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FAR OUT

Black Bombaim

Psychedelic/Space Rock


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Black Bombaim Far Out album cover
5.00 | 1 ratings | 1 reviews | 100% 5 stars

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Studio Album, released in 2014

Songs / Tracks Listing

1. Africa II (16:36)
2. Arabia (18:08)

Total Time 34:44

Line-up / Musicians

- Ricardo Miranda / guitar
- Tojó Rodrigues / bass
- Paulo Gonçalves "Senra" / drums

With:
- Rodrigo Amado / saxophone (1)
- Luís Fernandes / modular synth & electronics (2)

Releases information

LP Lovers & Lollypops ‎- L&L #062‎ (2014, Portugal)

CD Lovers & Lollypops ‎- L&L #062‎ (2014, Portugal)

FLAC download - bandcamp.com

Thanks to mbzr48 for the addition
and to Quinino for the last updates
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BLACK BOMBAIM Far Out ratings distribution


5.00
(1 ratings)
Essential: a masterpiece of progressive rock music(100%)
100%
Excellent addition to any prog rock music collection(0%)
0%
Good, but non-essential (0%)
0%
Collectors/fans only (0%)
0%
Poor. Only for completionists (0%)
0%

BLACK BOMBAIM Far Out reviews


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Collaborators/Experts Reviews

Review by Meltdowner
SPECIAL COLLABORATOR PSIKE Team
5 stars 2014 was a very productive year for the Portuguese Psychedelic Rock band Black Bombaim, since they release two really great albums: Far Out and a Krautrock flavoured collaboration with La La La Ressonance.

Far Out contains two side-long intrumental jams, just like they have been doing before. These are called "Africa II" and "Arabia" so it's easy to imagine the landscapes the band is trying to convey.

"Africa II" immediately starts with Senra's vibrant drum beat along with Tojo's great bass line and Ricardo's lazy fuzz guitar riffs. The image of an African savanna in a hot afternoon comes to mind. The intensity of the trip is gradually growing and there are some boiling guitar solos. There's a sense of danger like being chased by a cheetah! At the 5 minute mark we get to a safe place: the bass gets even cooler and a clean electric guitar joins the fuzzy one. After a couple of minutes, Rodrigo Amado on saxophone appears and the mood becomes festive, the cover of Herbie Hancock's Sextant comes to mind. The tension slowly increases again just like before, until all hell breaks loose. The saxophone is incontrolable and the guitars soon follow it, like a group of angry elephants stomping everything in their path.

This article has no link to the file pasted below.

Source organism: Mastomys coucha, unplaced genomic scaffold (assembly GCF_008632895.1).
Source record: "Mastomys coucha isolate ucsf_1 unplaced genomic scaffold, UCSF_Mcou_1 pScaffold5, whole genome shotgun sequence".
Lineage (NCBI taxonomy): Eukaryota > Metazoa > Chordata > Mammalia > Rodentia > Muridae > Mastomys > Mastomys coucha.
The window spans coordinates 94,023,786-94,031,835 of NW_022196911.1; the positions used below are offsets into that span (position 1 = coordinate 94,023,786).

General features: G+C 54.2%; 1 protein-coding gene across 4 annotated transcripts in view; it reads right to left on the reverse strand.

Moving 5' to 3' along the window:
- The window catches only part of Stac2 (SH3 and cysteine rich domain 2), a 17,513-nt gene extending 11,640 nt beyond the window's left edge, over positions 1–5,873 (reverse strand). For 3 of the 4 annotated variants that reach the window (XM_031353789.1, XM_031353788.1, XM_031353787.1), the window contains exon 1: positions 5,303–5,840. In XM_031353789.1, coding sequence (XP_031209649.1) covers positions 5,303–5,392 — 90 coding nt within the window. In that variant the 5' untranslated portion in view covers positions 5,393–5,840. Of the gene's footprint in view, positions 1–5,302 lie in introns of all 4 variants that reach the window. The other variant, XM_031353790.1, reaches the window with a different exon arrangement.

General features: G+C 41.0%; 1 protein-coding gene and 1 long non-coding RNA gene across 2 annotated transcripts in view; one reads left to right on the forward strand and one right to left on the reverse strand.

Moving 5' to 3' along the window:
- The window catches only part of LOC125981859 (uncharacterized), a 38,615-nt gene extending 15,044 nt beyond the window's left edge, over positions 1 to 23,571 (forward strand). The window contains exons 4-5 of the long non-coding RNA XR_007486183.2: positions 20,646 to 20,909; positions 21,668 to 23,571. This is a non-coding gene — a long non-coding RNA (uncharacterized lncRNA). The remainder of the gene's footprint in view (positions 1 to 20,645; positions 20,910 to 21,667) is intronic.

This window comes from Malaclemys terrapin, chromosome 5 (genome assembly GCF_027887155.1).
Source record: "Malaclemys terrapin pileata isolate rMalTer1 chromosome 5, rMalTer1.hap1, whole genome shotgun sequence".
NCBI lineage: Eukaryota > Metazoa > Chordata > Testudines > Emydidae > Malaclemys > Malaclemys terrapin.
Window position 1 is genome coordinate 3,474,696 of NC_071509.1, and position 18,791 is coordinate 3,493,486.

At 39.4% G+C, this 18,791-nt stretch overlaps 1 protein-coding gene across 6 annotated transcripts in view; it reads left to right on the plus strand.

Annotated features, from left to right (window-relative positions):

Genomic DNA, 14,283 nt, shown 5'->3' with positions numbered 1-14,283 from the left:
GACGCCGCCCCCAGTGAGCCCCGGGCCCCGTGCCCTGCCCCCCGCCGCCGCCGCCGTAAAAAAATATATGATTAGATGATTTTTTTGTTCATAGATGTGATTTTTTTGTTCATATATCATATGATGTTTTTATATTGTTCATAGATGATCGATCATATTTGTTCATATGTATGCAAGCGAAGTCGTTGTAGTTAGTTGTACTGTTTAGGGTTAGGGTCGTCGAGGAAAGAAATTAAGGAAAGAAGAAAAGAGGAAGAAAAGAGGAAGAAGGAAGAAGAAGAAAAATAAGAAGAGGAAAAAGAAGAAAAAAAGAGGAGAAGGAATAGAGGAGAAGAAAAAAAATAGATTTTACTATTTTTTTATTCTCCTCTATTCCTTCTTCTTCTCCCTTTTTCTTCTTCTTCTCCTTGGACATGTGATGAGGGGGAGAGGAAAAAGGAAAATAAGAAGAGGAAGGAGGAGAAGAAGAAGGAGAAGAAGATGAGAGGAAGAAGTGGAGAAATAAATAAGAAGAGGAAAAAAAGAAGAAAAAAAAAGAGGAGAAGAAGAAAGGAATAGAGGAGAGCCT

"Arabia" starts with an infectious bass lick (it sometimes gets stuck in my head for hours) and some basic wah-wah guitar which evolves into a fantastic solo. The playground is set for Senra who seems to conduct the song, constantly changing intensity and patterns. On this one, I imagine a plane flying low over the desert on a hot sunny day. At around 6 minutes there's another guest, Luís Fernandes (The Astroboy, also on this site) on modular synth to add some needed spaciness for a while. The song becomes much slower and heavier a few minutes later, the plane landed somewhere to replenish. The powerful bass announces the departure, under stormy weather this time, as the synths suggest. The guitar sounds nervous and then relieved when the synth stops, the pilot survived the storm.

Summing up, Far Out is truly addictive and powerful enough to set the thermometer to scorching temperatures!

5 stars

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